Now, what’s really interesting is most learning transfer happens outside of the classroom in the workflow. And that’s the third elephant. So, you do have to get sort of a handle on this informal learning, and how it works and what’s going on, before you can really start effectively handling the third elephant, which is learning transfer. Now we’re back to pixie dust again because, of course, so much of current thinking around learning transfer relies on pixie dust. As I said, unless one of you knows a pixie dust dealer, I’m out of it. So we’re back to that same problem, and this is exemplified in this little diagram here, this little cartoon, where you have a training course, and then people somehow think that magic happens and then performance improves. What we have to do is dig into that magic happens step and say, “Well, we don’t have pixie dust to sprinkle on that, so what can we do? Is there a way that we can manufacture the magic effectively, and repeatedly, so that we can do it knowing that we don’t have any pixie dust?” And there is, and that’s really interesting.

There are 12 levers in there, and that’s really good news because it means we can go and pull those levers, and we can make a difference. Now, these 12 levers of transfer effectiveness come from Dr Ina Weinbauer-Heidel. She’s based in Vienna and Austria. I’ve been working with Ina for a couple of years now because we both were writing on learning transfer. She’s got a book out that is about the 12 levers, so I would highly recommend you get a copy of her book. We’ve spoken together at conferences. We’re at a conference again in a few months, later this year in England speaking together. It’s really cool having someone else in the space working on it.

But her story is that she was operating as a designer, and doing some delivery at the big Austrian leadership school. Very expensive, very exclusive leadership school. People pay lots of money to go there. Then she was looking for a number of reasons, for a PhD thesis, and started wondering, well, how can I prove that what I’m doing really works? And discovered that she couldn’t, which must have been a bit of a blow. So, she went back through all of the learning transfer research and, believe it or not, it goes back over 110 years.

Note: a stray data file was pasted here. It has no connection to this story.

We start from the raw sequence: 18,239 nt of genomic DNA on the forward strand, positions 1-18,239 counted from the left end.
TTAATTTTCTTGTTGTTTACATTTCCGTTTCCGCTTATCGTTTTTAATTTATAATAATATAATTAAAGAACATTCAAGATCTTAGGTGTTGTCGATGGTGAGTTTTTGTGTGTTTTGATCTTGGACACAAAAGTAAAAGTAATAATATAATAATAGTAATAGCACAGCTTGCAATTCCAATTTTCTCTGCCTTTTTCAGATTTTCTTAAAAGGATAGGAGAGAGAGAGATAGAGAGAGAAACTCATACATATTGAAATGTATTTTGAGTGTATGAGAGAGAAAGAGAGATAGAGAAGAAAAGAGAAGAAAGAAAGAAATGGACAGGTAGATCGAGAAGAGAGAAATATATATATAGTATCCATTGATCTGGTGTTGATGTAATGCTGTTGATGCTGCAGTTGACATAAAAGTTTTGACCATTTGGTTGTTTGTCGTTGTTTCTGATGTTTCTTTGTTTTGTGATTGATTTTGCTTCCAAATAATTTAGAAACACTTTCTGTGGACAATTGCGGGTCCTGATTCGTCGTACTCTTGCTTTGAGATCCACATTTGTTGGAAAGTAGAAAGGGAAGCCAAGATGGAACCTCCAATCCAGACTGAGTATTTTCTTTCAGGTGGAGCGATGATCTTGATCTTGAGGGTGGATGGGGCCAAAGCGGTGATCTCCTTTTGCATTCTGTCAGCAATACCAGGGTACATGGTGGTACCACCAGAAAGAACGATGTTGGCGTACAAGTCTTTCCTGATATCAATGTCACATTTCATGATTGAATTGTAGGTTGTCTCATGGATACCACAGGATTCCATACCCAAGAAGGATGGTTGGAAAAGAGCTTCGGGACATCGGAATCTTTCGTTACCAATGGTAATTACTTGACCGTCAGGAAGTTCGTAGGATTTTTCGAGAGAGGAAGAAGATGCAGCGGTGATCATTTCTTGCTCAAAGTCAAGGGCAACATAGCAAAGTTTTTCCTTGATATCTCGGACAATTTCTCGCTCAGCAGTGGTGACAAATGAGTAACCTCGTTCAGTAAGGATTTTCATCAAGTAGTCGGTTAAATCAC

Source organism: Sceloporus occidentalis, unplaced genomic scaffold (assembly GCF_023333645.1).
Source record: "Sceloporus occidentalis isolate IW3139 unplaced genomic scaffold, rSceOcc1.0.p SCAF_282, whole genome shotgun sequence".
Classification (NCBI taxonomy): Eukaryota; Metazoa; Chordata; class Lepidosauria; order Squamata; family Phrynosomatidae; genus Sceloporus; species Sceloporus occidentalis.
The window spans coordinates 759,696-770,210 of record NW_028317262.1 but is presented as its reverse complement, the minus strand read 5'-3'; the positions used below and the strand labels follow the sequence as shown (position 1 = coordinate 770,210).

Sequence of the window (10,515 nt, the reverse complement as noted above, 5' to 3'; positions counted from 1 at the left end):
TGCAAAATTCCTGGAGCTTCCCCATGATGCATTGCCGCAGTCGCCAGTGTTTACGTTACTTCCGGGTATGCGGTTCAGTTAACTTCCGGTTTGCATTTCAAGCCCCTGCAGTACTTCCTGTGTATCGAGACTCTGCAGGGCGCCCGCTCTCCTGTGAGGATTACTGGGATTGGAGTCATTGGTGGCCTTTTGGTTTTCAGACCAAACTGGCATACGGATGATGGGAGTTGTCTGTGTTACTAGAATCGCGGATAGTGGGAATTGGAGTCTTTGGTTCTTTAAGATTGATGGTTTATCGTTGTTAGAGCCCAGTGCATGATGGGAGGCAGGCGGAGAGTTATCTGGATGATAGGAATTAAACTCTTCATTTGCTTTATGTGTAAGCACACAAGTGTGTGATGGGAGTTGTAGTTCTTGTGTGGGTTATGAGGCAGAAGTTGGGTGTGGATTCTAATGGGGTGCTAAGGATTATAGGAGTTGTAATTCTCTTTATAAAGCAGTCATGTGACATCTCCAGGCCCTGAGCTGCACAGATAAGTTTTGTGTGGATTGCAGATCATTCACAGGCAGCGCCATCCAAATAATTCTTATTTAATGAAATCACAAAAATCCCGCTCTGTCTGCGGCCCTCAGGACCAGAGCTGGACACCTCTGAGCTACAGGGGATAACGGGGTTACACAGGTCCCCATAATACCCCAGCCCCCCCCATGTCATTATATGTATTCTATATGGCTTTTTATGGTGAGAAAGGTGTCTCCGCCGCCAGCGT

So learning transfer is not a new idea. It’s not something that’s been only just recently researched. It’s a long, long-standing research topic. When she had unpicked all the literature and huge amounts of it, I’ve seen the reference list, she came up with over a hundred different determinants of learning transfer and said, “Well, that’s probably one of the reasons not much of this transfer research is being used. Because it’s just the output is too complex and too overwhelming.” So, her PhD changed into, how can I reduce this massive output down to something that’s usable by practitioners?

And that’s what she’s done, done a brilliant job of it. She’s come up with these 12 levers. So she’s taken all of these different determinants. She’s looked at the ones that were very similar and joined them together. She’s looked at ones that had a low determinant factor and said, “Okay, that’s not actually producing that much, so let’s get rid of it.” She’s also taken some factors that had a high correlation with learning transfer, but weren’t that usable in practice.

I mean, one of the examples she gives there, for example, is IQ. So you can’t really line people up at the entrance to a classroom and say, “What’s your IQ? Oh, you’re too stupid to train. We won’t train you today.” So she got rid of that as a factor. And she’s ended up with these twelve factors, and here they are. What I’ll do is just very briefly describe these, so that you get a sense of what’s there, but you can get her book to dig into these, and I also do a bunch of stuff in my book as well. Although my book tends to focus more on the strategic aspects of learning transfer, whereas hers is much more about the work that a facilitator and practitioner can do within their area of control.